Audit shows security breach from state's surplus computer sales
OLYMPIA, Wash. -- The state auditor is warning of a massive security breach caused by the government's surplus computers. An investigation uncovered hard drives loaded with confidential information that could be plundered by identity thieves -- and the problem has been going on for years.
Every year, Washington state sells off 10,000 used computers as government surplus. A disturbing new audit shows 9 percent likely still contained taxpayers' personal information.
"Social security numbers, dates of birth, addresses, phone numbers, medical records, financial information, IRS tax forms," said state Auditor Troy Kelley, listing the types of personal data discovered.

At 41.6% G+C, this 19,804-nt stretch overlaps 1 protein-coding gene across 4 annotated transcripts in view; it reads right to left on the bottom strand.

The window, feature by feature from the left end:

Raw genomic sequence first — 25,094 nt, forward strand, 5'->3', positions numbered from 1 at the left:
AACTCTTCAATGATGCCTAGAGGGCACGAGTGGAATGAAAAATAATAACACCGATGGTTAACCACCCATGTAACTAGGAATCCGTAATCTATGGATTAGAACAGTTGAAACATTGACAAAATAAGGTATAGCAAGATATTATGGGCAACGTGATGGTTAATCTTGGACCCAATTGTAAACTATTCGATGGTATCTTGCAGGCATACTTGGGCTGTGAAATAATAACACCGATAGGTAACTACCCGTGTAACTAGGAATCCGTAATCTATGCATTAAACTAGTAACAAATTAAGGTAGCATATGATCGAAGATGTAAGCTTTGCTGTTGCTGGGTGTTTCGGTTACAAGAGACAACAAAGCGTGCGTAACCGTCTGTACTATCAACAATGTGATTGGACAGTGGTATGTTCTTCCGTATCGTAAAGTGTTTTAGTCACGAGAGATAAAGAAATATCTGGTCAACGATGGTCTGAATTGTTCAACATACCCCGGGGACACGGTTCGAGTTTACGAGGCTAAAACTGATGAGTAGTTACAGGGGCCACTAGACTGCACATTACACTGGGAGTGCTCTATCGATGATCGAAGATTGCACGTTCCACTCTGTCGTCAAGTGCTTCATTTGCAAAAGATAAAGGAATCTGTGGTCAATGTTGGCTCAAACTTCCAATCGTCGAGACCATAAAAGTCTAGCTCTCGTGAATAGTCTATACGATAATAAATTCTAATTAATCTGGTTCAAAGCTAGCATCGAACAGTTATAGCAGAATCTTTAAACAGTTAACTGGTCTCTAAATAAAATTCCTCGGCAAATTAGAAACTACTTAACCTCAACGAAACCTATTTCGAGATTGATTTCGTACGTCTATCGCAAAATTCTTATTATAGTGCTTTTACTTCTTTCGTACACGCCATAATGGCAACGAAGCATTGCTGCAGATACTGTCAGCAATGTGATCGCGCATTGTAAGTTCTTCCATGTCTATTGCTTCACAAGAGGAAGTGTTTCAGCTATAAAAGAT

Kelley says the government has policies to wipe hard drives before selling computers, but it appears guidelines weren't followed and no one verified the data was erased.
"You could say it's either human error or a management issue in terms of making sure the policies were followed properly," he said.
There's no evidence this personal information was misused by people who bought the computers, but state investigators admit the security breach likely has been going on for years - if not decades.
"We made mistakes and we're putting processes in place to make sure that doesn't happen again," said Michael Cockrill, the state's Chief Information Officer.
Cockrill is making changes. His office is drafting verification procedures to make sure the data is erased, and is sending all hard drives to the Airway Heights Corrections Center near Spokane, where they are purged a second time, then re-purposed for schools.
"State computers will all have their hard drives sent to Computers 4 Kids to be wiped," Cockrill said.
Surplus computer sales netted $411,000 last year. That's not much considering the risk government agencies exposed the public to - but they believe they've got the problem fixed.